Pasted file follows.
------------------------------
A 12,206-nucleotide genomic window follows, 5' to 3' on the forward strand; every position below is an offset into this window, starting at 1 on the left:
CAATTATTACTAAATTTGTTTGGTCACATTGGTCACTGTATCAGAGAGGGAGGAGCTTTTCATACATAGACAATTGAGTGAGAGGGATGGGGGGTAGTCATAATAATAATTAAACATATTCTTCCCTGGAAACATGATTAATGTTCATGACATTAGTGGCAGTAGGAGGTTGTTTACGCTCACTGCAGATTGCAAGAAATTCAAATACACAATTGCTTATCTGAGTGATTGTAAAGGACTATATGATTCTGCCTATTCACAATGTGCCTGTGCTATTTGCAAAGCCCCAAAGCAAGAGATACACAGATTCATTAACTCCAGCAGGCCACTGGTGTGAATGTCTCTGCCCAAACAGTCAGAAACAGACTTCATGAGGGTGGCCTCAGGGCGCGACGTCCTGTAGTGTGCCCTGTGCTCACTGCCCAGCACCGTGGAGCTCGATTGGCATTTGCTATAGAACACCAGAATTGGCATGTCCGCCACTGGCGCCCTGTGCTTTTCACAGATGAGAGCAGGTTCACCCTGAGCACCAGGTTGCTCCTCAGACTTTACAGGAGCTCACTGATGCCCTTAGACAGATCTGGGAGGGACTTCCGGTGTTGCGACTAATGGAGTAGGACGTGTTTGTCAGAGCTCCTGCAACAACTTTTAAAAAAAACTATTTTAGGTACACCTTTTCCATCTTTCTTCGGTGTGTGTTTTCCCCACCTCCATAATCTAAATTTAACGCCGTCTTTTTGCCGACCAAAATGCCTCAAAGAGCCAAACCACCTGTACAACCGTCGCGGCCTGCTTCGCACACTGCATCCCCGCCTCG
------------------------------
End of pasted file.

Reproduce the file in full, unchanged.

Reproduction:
A 12,206-nucleotide genomic window follows, 5' to 3' on the forward strand; every position below is an offset into this window, starting at 1 on the left:
CAATTATTACTAAATTTGTTTGGTCACATTGGTCACTGTATCAGAGAGGGAGGAGCTTTTCATACATAGACAATTGAGTGAGAGGGATGGGGGGTAGTCATAATAATAATTAAACATATTCTTCCCTGGAAACATGATTAATGTTCATGACATTAGTGGCAGTAGGAGGTTGTTTACGCTCACTGCAGATTGCAAGAAATTCAAATACACAATTGCTTATCTGAGTGATTGTAAAGGACTATATGATTCTGCCTATTCACAATGTGCCTGTGCTATTTGCAAAGCCCCAAAGCAAGAGATACACAGATTCATTAACTCCAGCAGGCCACTGGTGTGAATGTCTCTGCCCAAACAGTCAGAAACAGACTTCATGAGGGTGGCCTCAGGGCGCGACGTCCTGTAGTGTGCCCTGTGCTCACTGCCCAGCACCGTGGAGCTCGATTGGCATTTGCTATAGAACACCAGAATTGGCATGTCCGCCACTGGCGCCCTGTGCTTTTCACAGATGAGAGCAGGTTCACCCTGAGCACCAGGTTGCTCCTCAGACTTTACAGGAGCTCACTGATGCCCTTAGACAGATCTGGGAGGGACTTCCGGTGTTGCGACTAATGGAGTAGGACGTGTTTGTCAGAGCTCCTGCAACAACTTTTAAAAAAAACTATTTTAGGTACACCTTTTCCATCTTTCTTCGGTGTGTGTTTTCCCCACCTCCATAATCTAAATTTAACGCCGTCTTTTTGCCGACCAAAATGCCTCAAAGAGCCAAACCACCTGTACAACCGTCGCGGCCTGCTTCGCACACTGCATCCCCGCCTCG